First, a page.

How can I explain that Jerry has matured throughout "Through the Tunnel" by Dorris Lessing?
At the beginning of the story, Jerry is repeatedly referred to as "the English boy" and is most concerned with fitting in with the older boys at the rocky bay. "They were big boys -- men to Jerry" and "To be with them, of them, was a craving that filled his whole body." Describing him as the English boy emphasizes his youth and immaturity, and his desire to fit in with the older kids also shows just how immature he is; they are children too, and yet Jerry sees them as "men" because of his even more youthful perspective.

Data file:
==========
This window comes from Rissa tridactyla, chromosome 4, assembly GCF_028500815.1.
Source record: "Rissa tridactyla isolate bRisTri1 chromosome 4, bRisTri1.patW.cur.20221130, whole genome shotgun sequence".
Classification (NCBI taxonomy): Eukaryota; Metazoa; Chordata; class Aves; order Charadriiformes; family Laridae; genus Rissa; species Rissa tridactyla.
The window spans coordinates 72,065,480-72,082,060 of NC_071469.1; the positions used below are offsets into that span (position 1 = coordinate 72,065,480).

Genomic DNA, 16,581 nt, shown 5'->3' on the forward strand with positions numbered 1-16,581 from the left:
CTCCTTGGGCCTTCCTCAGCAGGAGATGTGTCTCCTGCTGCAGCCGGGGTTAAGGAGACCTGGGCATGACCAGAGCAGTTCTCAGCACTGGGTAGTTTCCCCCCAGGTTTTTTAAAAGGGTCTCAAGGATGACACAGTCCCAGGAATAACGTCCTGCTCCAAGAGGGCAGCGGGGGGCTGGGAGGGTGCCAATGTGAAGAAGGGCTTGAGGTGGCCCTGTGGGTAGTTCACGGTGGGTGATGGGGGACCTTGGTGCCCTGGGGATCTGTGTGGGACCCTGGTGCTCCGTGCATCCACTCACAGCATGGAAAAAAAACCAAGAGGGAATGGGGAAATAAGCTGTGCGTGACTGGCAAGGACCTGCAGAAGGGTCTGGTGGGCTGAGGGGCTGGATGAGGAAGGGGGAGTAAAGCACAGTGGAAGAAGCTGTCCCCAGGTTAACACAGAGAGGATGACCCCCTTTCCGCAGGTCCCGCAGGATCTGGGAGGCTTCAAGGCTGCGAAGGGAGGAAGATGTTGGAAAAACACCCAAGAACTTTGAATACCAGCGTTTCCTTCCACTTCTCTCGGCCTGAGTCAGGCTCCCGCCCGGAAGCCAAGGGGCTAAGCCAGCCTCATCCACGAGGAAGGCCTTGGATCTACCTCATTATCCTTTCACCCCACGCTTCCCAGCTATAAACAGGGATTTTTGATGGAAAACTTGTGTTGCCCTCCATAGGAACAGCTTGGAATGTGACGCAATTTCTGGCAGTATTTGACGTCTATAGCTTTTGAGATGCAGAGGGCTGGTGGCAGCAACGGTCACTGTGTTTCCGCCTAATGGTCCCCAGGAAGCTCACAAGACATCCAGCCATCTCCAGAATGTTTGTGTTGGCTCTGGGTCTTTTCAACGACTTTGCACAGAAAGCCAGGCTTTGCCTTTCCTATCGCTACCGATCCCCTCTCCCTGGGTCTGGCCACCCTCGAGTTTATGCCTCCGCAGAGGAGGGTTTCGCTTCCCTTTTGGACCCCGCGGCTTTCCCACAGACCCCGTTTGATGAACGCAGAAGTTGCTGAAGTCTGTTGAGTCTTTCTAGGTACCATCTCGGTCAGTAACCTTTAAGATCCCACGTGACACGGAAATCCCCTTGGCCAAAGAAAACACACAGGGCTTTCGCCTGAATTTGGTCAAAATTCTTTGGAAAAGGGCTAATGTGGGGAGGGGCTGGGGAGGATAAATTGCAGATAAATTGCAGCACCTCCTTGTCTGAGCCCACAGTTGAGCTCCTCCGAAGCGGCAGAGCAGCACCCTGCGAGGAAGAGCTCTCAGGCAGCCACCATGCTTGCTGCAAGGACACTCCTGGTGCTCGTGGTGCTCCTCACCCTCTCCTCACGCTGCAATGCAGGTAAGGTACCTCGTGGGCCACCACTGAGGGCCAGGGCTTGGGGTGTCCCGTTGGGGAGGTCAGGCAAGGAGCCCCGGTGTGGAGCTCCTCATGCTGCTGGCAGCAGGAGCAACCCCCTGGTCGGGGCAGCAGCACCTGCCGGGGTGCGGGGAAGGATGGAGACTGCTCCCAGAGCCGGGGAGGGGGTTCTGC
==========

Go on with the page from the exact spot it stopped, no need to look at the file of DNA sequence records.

They eventually abandon Jerry, and he runs to his mother to ask her for goggles so that he can attempt the feat that they did,...
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